BOSTON (CBS) – Bunker Hill Community College in Charlestown is a blue collar commuter school, where students sometimes attend midnight classes after work in order to get their education.
Resources for students and the part-timers who do most of the teaching are scarce, so it’s no wonder they are outraged about the school’s decision to spend big money on celebrity speakers.
Left-wing filmmaker Michael Moore was at the school last fall as part of an eight-year-old speaker series run by the school’s office of Diversity and Inclusion that often includes big-ticket celebrities.
The school wouldn’t readily disclose what it paid to New York Times columnist Gail Collins, but her standard fee is from $15,000 to $25,000. Documentary-maker Ken Burns commands $40,000 and up. And according to the college, that’s what Michael Moore got, $40,000, plus expenses.
So what’s the big deal? After all, shouldn’t a college campus be a place to hear interesting viewpoints? For some, the more pertinent question is: Shouldn’t the basic needs of students and faculty come first?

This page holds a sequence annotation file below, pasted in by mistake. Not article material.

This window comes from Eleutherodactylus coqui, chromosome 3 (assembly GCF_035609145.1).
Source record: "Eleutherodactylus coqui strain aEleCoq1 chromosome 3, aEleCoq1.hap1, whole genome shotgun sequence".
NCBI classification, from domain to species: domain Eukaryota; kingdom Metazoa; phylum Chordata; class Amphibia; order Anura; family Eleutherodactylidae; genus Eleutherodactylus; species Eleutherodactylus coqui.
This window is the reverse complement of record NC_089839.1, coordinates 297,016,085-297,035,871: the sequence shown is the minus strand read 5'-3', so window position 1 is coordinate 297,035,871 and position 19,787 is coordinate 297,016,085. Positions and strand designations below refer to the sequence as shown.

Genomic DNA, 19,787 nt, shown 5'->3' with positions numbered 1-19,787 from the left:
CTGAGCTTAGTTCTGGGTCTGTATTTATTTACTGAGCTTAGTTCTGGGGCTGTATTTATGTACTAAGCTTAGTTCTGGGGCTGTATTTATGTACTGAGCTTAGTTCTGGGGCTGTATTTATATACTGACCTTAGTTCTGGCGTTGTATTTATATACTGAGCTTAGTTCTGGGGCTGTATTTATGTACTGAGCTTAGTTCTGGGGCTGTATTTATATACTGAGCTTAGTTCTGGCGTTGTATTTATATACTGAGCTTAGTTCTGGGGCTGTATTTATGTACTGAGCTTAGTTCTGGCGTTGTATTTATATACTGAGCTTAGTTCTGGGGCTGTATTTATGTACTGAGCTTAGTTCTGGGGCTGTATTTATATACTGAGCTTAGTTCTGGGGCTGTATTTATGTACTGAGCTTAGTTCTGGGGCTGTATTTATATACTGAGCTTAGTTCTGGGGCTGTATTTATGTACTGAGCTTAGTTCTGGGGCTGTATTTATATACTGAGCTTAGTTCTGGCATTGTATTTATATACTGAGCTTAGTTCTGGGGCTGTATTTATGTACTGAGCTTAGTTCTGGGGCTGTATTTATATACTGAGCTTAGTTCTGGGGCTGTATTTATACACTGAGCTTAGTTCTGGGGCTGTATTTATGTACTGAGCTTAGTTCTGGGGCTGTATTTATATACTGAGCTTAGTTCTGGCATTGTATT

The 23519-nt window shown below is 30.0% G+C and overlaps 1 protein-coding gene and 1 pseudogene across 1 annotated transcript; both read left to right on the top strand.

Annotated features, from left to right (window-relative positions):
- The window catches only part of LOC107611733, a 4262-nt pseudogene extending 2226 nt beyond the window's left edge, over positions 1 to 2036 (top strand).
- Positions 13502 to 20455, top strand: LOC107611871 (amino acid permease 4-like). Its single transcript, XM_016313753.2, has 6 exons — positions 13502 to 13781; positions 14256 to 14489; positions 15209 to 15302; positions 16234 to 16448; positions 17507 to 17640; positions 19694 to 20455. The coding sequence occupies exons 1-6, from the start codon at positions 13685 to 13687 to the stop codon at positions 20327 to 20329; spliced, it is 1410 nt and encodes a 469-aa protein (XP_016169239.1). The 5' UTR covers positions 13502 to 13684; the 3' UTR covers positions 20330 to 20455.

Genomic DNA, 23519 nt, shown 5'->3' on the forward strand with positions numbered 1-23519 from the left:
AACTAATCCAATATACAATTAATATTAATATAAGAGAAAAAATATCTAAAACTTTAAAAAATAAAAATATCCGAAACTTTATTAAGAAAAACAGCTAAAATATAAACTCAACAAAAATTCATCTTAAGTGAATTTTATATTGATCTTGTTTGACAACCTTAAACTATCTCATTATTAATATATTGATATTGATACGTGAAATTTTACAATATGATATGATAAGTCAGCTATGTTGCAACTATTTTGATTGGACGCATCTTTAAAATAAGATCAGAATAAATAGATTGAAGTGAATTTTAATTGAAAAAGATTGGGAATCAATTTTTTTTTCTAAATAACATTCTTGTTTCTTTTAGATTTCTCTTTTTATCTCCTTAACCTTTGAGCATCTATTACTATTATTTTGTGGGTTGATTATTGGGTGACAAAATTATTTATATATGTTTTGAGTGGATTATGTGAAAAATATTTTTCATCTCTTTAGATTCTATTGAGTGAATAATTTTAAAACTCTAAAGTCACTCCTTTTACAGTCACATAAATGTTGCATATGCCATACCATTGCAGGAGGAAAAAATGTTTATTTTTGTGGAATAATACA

“I’m disgusted,” says Mark Damien Carroll, a former Bunker Hill faculty member who says he had to buy basic supplies for his graphic arts students. He’s appalled at the speaking fees.
“It’s absurd,” he says. “You have adjunct professors who can barely get to work and make a living.”
A group of faculty and students assembled by the college say the fees are well worth it.
“They bring a personal experience that we see an example in,” said on student supporter.
“I looked at Michael Moore as a big role model,” said another student.
“If you take it across the amount of students we have, 14,000, that’s not a lot of money,” says faculty member Bryan Craven.
Even though $40,000 is more than what two adjunct faculty members make, Craven says, “It’s still well worth it, for what the students get out of it.”
Moore actually donated a quarter of his fee back to the college when he saw officials raising money from his audience for Bunker Hill’s student emergency assistance fund. To some, that was yet another example of Moore’s value as a role model.